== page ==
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The neighbor’s lololikka tree (Flacourtia jangomas) has burst forth into tiny fruits. Most are yet to mature and are still a pale greenish yellow in colour, but others have already turned an eye-catching red. Soon the red ones would be more in number and the tree quite a sight to watch.

Lololikka is the local name for the Indian coffee plum. In Kerala where it grows in plenty, it is also called lubikka. The L&M often talks of the tree which stood in his backyard during childhood days. As children, he and his brothers, cousins and friends used to relish eating the sour and tangy fruits of the tree. Just the thought of biting into the sour fruit makes my mouth water.

Unlike the L&M, my memories are not of the fresh fruits themselves but the pale red salt-dried ones. These were sold outside our school (in Alleppey) by women, along with salted karakkas among other things. Some of the women had small wooden platforms in front of where they squatted by the roadside and on these they spread their wares. Others simply put a cloth on the ground and piled their wares on it, gathered in tiny pyramid-like formations.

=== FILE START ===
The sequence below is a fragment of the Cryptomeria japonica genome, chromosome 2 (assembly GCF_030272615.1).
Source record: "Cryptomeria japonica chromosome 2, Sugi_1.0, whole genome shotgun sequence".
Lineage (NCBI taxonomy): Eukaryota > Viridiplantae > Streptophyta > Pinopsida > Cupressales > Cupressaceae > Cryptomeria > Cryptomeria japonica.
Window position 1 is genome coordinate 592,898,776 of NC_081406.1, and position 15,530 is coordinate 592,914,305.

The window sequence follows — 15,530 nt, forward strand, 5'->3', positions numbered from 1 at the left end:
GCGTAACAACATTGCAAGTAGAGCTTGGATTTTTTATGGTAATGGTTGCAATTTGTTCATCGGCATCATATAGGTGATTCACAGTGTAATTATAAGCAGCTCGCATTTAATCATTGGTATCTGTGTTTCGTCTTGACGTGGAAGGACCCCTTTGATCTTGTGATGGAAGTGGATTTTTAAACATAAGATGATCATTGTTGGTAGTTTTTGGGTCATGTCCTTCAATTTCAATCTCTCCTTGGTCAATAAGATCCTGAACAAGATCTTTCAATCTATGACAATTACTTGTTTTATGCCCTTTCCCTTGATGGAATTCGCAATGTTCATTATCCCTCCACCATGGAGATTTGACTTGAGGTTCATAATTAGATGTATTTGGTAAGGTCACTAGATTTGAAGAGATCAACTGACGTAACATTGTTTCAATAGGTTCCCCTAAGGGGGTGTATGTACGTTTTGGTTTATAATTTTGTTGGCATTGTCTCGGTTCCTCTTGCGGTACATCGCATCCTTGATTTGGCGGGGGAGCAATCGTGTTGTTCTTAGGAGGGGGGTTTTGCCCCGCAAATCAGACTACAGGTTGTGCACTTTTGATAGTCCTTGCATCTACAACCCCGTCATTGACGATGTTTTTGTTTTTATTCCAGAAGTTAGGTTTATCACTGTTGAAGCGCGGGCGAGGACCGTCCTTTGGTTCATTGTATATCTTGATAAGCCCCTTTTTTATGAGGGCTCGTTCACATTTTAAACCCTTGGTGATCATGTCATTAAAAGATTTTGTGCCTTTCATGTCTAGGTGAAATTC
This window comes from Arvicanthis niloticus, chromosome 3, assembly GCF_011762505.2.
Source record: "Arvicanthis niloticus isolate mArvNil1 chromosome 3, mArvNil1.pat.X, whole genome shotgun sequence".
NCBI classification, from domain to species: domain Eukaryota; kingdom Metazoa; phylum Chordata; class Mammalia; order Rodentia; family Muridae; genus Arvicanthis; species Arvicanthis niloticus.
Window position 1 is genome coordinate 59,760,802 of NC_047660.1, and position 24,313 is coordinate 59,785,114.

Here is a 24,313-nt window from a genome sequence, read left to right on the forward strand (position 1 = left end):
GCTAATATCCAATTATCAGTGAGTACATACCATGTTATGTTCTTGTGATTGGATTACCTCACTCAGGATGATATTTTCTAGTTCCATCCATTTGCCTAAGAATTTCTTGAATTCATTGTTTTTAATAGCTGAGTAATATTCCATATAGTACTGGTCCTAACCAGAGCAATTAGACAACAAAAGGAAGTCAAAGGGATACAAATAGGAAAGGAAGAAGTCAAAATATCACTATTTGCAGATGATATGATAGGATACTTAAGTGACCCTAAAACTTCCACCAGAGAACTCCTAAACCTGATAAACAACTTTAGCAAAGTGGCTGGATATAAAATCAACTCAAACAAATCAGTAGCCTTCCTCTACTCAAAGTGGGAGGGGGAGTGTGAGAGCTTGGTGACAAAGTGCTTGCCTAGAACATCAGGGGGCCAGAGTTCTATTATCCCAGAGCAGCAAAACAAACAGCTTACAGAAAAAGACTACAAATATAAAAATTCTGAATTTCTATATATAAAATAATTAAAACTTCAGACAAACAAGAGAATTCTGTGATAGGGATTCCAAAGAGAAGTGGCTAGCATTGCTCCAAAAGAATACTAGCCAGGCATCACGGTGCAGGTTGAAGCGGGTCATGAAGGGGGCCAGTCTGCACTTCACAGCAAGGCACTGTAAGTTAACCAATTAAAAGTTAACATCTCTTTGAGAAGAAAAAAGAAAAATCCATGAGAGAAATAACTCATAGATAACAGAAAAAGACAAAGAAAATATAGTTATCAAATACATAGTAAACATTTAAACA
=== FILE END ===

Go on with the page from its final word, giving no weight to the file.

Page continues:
As soon as school got over and children rushed out, many made straight for the vendors. I don’t remember how much the salted fruits cost, because I don’t remember buying any. I was never given money by my parents since they always bought the stuff we needed. Eating ‘roadside stuff’ was anyway strictly no-no. But kind friends sometimes would share from what they got and that’s how I remember how they tasted.

Lololikkas are pickled, salted and also used in curries. The leaves, bark and fruit are used in medicinal form. The wood of the tree is used as an alternative for the more expensive kinds of wood like teak. All in all a useful tree., eh? Right now though all I am interested in is to take a few pictures of the tree and its fruits, and any bird or insect visitors it might attract. I am too old to bite into a sour lololikka!

©Shail Mohan 2022